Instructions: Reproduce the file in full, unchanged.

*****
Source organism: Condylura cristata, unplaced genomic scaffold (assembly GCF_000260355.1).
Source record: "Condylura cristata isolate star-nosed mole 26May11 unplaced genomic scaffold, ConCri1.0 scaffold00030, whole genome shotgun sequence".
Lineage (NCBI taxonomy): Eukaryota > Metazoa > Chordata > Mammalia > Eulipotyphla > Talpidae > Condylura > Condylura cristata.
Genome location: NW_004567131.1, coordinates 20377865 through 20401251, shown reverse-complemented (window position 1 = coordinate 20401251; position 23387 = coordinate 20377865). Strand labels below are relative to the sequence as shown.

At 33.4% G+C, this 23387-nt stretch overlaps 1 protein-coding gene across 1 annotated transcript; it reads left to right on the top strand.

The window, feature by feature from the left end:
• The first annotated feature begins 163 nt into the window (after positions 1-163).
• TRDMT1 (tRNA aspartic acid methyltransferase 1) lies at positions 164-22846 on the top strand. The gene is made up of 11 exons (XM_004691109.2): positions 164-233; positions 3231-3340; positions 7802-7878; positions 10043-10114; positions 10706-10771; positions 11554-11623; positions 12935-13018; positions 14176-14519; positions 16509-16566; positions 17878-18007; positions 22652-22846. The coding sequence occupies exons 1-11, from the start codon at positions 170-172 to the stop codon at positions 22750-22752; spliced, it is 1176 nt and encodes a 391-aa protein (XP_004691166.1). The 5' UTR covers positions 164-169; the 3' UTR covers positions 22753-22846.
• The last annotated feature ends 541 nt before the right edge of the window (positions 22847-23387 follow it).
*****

Source organism: Condylura cristata, unplaced genomic scaffold (assembly GCF_000260355.1).
Source record: "Condylura cristata isolate star-nosed mole 26May11 unplaced genomic scaffold, ConCri1.0 scaffold00030, whole genome shotgun sequence".
Lineage (NCBI taxonomy): Eukaryota > Metazoa > Chordata > Mammalia > Eulipotyphla > Talpidae > Condylura > Condylura cristata.
Genome location: NW_004567131.1, coordinates 20377865 through 20401251, shown reverse-complemented (window position 1 = coordinate 20401251; position 23387 = coordinate 20377865). Strand labels below are relative to the sequence as shown.

At 33.4% G+C, this 23387-nt stretch overlaps 1 protein-coding gene across 1 annotated transcript; it reads left to right on the top strand.

The window, feature by feature from the left end:
• The first annotated feature begins 163 nt into the window (after positions 1-163).
• TRDMT1 (tRNA aspartic acid methyltransferase 1) lies at positions 164-22846 on the top strand. The gene is made up of 11 exons (XM_004691109.2): positions 164-233; positions 3231-3340; positions 7802-7878; positions 10043-10114; positions 10706-10771; positions 11554-11623; positions 12935-13018; positions 14176-14519; positions 16509-16566; positions 17878-18007; positions 22652-22846. The coding sequence occupies exons 1-11, from the start codon at positions 170-172 to the stop codon at positions 22750-22752; spliced, it is 1176 nt and encodes a 391-aa protein (XP_004691166.1). The 5' UTR covers positions 164-169; the 3' UTR covers positions 22753-22846.
• The last annotated feature ends 541 nt before the right edge of the window (positions 22847-23387 follow it).